President Donald Trump speaks during a meeting with state and local officials about infrastructure in the State Dining Room of the White House in Washington, Monday, Feb. 12, 2018. (AP Photo/Carolyn Kaster)

‘Canada does not treat us right’ says Trump

Trump says ‘Canada does not treat us right’ as he threatens new global tax

President Donald Trump is complaining about Canadian trade practices while threatening some as-yet-undefined international tax that has revived fears he might be contemplating new American import penalties.

The U.S. president made the remarks at the White House on Monday while unveiling a long-awaited infrastructure plan. During a lengthy session with reporters, he complained about countries considered allies of the U.S.

He mentioned one directly to America’s north.

“Canada does not treat us right in terms of the farming and the crossing the borders,” Trump said.

“We cannot continue to be taken advantage of by other countries.”

It’s unclear what he was referring to. In the past, he has complained about Canada’s dairy controls and softwood lumber. Administration officials have also expressed anger over Canada’s wide-ranging attack at the World Trade Organization on the U.S. system for imposing duties.

Meanwhile, the White House downplayed the tax threat Monday and various U.S. media outlets said there was nothing imminent.

Trump did promise more clarity on a new tax. More details could be coming this week, he suggested.

“We are going to charge countries outside of our country — countries that take advantage of the United States,” Trump said. “Some of them are so-called allies but they are not allies on trade. … So we’re going to be doing very much a reciprocal tax and you’ll be hearing about that during the week and the coming months.”

It’s unclear what type of tax he’s referring to. Earlier this year, the administration dropped the idea of a border-adjustment tax in its since-passed fiscal reform, because of widespread opposition on Capitol Hill.

The confusion was compounded by several factors:

—In the U.S., Congress sets tax rates — not the president. And the Congress, which just completed a major tax reform, has shown little inclination to hike taxes.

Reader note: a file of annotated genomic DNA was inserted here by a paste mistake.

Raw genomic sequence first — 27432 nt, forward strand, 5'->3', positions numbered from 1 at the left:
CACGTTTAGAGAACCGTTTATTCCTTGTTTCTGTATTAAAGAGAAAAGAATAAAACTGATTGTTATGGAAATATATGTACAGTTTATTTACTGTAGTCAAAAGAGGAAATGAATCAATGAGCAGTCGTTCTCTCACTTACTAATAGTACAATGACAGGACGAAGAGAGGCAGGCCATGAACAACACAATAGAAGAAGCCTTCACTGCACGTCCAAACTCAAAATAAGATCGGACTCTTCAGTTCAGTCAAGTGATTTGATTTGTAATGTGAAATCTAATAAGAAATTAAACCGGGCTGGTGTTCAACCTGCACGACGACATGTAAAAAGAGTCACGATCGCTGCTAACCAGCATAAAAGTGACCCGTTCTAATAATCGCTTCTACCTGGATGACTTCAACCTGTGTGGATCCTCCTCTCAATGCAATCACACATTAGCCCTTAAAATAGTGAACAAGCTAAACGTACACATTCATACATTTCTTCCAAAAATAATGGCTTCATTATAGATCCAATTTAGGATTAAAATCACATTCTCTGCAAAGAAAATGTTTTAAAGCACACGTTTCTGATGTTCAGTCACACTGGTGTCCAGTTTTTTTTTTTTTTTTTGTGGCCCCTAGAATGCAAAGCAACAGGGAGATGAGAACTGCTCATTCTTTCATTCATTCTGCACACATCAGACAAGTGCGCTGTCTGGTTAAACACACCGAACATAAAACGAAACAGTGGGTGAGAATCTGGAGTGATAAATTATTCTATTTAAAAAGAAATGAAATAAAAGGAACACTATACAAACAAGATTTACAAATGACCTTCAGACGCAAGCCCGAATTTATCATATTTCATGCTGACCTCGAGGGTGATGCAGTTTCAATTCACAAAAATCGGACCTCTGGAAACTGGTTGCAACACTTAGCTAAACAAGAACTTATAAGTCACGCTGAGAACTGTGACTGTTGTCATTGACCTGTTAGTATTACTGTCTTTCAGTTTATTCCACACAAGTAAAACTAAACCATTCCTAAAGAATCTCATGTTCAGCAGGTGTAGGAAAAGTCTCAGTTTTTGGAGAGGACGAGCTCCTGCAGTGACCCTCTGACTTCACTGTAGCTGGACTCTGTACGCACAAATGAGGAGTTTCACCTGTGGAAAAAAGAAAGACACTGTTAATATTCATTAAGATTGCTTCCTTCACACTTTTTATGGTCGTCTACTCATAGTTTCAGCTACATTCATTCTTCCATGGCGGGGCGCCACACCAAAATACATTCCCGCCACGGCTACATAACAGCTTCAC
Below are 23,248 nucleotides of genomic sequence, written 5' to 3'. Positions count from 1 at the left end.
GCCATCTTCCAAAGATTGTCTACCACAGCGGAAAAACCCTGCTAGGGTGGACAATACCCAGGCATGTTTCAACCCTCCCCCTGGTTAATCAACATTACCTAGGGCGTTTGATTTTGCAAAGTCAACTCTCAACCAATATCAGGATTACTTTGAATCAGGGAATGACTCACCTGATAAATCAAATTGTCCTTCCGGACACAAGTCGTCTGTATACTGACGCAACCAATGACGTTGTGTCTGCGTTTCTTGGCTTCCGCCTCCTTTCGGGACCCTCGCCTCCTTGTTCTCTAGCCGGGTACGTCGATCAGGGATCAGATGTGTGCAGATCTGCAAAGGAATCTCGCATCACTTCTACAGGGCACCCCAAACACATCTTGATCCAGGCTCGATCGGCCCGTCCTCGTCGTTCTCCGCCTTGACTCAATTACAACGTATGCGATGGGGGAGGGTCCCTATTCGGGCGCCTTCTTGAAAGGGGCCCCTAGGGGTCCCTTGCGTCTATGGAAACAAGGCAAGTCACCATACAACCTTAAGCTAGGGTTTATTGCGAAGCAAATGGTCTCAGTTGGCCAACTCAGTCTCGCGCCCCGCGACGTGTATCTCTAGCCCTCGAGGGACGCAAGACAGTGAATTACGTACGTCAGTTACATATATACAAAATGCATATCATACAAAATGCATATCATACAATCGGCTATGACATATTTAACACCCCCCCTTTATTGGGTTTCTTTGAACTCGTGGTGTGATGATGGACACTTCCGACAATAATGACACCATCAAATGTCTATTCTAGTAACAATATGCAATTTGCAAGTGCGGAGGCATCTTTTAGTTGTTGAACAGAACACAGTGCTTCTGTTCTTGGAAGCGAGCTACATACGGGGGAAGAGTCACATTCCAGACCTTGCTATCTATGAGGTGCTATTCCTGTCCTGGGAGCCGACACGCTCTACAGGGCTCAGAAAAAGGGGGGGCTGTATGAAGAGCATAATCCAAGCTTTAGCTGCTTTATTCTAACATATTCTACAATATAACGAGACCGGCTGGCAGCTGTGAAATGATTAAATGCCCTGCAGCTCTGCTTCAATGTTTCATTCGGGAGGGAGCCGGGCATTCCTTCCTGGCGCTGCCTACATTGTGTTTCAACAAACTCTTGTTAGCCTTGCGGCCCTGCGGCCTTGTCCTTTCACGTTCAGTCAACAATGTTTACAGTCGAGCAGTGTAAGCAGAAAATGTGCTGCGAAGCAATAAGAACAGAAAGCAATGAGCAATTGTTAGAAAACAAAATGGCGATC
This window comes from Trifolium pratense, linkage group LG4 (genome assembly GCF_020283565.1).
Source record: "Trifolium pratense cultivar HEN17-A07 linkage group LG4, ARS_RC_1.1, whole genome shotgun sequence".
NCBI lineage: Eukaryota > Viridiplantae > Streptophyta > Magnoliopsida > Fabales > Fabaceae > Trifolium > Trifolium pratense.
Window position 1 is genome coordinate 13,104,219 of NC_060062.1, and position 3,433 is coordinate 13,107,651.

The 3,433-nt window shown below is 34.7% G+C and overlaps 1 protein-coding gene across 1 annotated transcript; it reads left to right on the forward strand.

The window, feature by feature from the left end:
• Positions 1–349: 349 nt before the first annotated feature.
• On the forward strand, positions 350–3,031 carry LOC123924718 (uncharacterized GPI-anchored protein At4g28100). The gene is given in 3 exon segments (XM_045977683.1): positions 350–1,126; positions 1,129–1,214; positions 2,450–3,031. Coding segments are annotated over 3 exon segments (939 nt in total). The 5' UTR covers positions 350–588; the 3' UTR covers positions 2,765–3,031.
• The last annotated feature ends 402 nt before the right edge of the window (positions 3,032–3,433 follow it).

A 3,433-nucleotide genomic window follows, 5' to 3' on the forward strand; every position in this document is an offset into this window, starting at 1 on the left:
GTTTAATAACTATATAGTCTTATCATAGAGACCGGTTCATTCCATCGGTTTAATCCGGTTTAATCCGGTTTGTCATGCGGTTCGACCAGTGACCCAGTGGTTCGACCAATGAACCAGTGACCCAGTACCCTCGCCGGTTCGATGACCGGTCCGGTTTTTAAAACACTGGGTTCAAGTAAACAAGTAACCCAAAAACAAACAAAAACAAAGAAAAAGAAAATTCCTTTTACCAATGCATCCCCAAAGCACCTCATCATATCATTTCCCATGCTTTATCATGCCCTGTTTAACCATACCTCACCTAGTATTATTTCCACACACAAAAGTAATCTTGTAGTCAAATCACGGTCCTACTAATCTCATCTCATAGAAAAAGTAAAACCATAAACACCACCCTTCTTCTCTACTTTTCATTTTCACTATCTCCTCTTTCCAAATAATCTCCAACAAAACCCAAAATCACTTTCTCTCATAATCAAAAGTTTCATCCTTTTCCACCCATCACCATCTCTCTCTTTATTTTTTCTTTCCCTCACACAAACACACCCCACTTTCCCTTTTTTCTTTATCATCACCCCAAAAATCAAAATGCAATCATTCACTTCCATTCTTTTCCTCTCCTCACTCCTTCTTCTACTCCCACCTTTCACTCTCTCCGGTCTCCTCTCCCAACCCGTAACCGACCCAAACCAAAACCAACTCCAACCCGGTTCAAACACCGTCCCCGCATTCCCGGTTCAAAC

—Tariff rates, meanwhile, are negotiated at the WTO.

—The idea wasn’t even mentioned in the White House’s 2018 budget proposal — which was released Monday.

The most specific clue Trump offered involved motorycles.

He complained that the U.S. brings in products tariff-free and other countries sometimes charge more than 50 per cent tariffs on the same product: “Harley-Davidson. They’re treated very unfairly in various countries. You know the countries I’m talking about,” Trump said. “So we’re going to be doing very much a reciprocal tax.”

Those motorcycle tariffs are highest in Asia — they don’t exist in North America.

Several trade experts contacted Monday confessed to some confusion about what the president was threatening. Dan Ikenson of the Cato Institute said the only action he could think of might violate international trade law.

It involves a rarely used retaliatory measure from a 1974 U.S. trade law.

“Could be anything, but nothing he could do, while remaining true to the trade rules,” Ikenson said.

“Presumably, he could invoke Section 301 (of the 1974 U.S. Trade Act) and threaten to impose taxes to mitigate, countervail, reverse foreign practices that he finds unfair. (That) could pass muster with U.S. law, but not WTO rules.”

Alexander Panetta, The Canadian Press

Like us on Facebook and follow us on Twitter.

Just Posted

Vanderhoof commemorates Orange Shirt Day with beading workshop

Participants can learn a traditional Métis craft at CNC Sept. 26

College of New Caledonia offers new automotive glass technician program

The program is offered mainly online, allowing more students to take part from across the north

Local business wins snow removal award

K. Leigh Precision Earthworks picked up Rookie of the Year from Western Canadian company

Todd Doherty was recognized today for his life-saving actions during a flight home

Todd Doherty, Member of Parliament for Cariboo-Prince George, was recognized today for… Continue reading

Decision on Burns Lake’s workforce camp “pending very soon”: Coastal GasLink

Meetings to discuss new camp location postponed due to wildfire situation

Conservation officer frees B.C. deer from flotation gear mishap

BC Conservation Officer Service is reminding residents to keep backyards clear of entanglements

VIDEO: B.C.-born firefighter remembered by MP in emotional speech

Family asks first responders to look after one another in wake of suicide, growing concerns of PTSD

Airline has ‘close call’ with drone while en route to B.C. airport

Jazz Aviation reported the drone sighting near Vancouver to the RCMP and Transport Canada

Tragic accident claims life of B.C. toddler

Fundraising effort has been created to help mom and family

B.C. nanny charged with sex abuse of 3 children

Saanich Police seek potential victims of Johnathon Lee Robichaud from Central Saanich

‘I’m no quitter’ on climate change issues, McKenna says at G7 ministers meeting

David Suzuki says if McKenna believes what she’s saying, she too should quit

VIDEO: Inside an eerily empty mall in Canada

Only nine of 517 retail spaces are open for business as the grand opening postponed to next year

B.C. wildfires burned large areas affected by mountain pine beetles: Experts

The mountain pine beetle epidemic affected more than 180,000 square kilometres in B.C.

Tens of thousands without power following tornado in Ottawa region

Hydro Ottawa says more than 170,000 customers were without power early this morning

Most Read